2022 Voter Guide: Dawn D. Gile, candidate for Maryland Senate District 33

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Maryland Senate
District 33

Dawn D. Gile



Severna Park, Anne Arundel County


Bachelor of Arts (2002), Rockford University, magna cum laude, Phi Beta Kappa; major: psychology, minor: French. Juris Doctor (2006), Loyola University Chicago School of Law.


Why are you running for office?

I decided to run for office after seeing a need for more effective representation on four key priorities: providing greater support for working families, strengthening environmental protections, helping local businesses thrive, and investing in our public schools. In particular, I am a strong supporter of paid family and medical leave as well as expanded access to affordable, quality childcare. Additionally, as a mother of three, I care deeply about ensuring that every child has the chance to learn and thrive in a safe environment, and I will work to provide the resources that our schools and communities need. Most importantly, I am committed to serving with integrity and responsiveness to constituent needs.

What is the most pressing issue in your district?

District 33 has many different communities with varying top issues, so I do not believe there is a "most pressing issue" that encompasses the entire district. When I speak with certain voters, I hear public safety concerns and the urgent need to address crime. In other areas of the District, investment in our public schools is a top issue, particularly in regions that have seen significant population growth resulting in school overcrowding. Other residents have voiced concerns about environmental issues, such as the need to protect the Chesapeake Bay and its watershed and to address the impact of climate change. Overall, I believe it is imperative that we provide much-needed support for working families and local businesses as we continue to recover from the pandemic.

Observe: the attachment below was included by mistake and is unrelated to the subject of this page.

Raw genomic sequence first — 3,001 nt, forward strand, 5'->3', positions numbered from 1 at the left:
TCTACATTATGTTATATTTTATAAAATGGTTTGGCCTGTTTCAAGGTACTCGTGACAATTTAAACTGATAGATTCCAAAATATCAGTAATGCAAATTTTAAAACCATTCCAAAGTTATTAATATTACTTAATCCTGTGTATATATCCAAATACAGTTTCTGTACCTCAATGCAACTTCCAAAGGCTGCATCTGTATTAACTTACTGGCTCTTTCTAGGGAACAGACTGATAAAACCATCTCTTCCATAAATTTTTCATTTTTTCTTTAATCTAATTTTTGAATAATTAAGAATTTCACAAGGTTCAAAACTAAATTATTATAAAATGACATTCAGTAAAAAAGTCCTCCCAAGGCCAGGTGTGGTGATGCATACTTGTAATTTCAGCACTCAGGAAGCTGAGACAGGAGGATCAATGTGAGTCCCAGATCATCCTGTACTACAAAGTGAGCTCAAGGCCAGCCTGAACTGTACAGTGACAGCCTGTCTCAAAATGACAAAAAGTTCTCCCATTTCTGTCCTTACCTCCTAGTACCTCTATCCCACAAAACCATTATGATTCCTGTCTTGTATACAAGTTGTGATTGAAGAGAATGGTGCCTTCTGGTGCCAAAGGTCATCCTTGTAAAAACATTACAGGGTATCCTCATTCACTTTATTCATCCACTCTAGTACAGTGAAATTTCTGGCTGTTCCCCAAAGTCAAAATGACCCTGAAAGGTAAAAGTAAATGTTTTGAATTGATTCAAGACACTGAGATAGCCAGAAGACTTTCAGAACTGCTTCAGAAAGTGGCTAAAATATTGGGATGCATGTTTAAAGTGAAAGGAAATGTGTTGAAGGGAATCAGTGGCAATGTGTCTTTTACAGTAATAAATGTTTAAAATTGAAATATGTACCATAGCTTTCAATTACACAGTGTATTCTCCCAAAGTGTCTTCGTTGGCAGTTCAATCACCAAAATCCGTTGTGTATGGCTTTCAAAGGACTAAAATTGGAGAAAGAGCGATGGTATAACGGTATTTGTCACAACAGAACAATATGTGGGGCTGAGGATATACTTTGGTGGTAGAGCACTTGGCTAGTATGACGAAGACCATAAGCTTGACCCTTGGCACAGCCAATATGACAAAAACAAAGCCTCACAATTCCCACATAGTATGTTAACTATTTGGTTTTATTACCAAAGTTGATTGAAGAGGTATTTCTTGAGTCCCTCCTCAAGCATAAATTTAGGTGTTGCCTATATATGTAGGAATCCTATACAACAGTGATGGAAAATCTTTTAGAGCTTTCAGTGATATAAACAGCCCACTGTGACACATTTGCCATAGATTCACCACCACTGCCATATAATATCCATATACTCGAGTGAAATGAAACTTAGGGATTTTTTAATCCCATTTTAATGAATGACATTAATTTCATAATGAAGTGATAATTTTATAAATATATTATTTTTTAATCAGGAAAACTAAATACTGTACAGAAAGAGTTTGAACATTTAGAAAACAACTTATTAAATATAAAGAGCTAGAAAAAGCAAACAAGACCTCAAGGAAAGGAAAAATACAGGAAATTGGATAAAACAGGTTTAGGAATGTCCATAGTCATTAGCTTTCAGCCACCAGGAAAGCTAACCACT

How will you help your constituents deal with inflation?

There is no doubt that inflation has placed an immense strain on Marylanders, particularly on working families and retirees on fixed incomes. Many of the tax relief policies that the General Assembly implemented in the most recent session, including tax relief for retirees and exemptions for hygiene and childcare products, are steps in the right direction. I would continue to fight for an expansion of targeted tax relief that is fiscally sustainable and responsible but also provides the greatest support for the most vulnerable Marylanders such as working families and retirees. I also think we need to ensure that residents have access to jobs with good benefits, and further, that smart policy decisions are made so that small businesses are supported.

What do you see as the top transportation priority in your district, and how would you address it?

The significant population growth in Anne Arundel County has led to frustrating traffic congestion in certain areas due to infrastructure not keeping pace with the growing population. There are multiple traffic corridors throughout the District, including Routes 2 and 3, that need to be addressed, and I would support traffic studies and solutions to ease congestion in problematic corridors. Moreover, I believe that additional funds need to be invested in public transportation to make it a reliable, clean, convenient, and safe means of transport. Similarly, I would prioritize bike and pedestrian infrastructure funding.

What should schools do differently during the next pandemic to help students, families and teachers?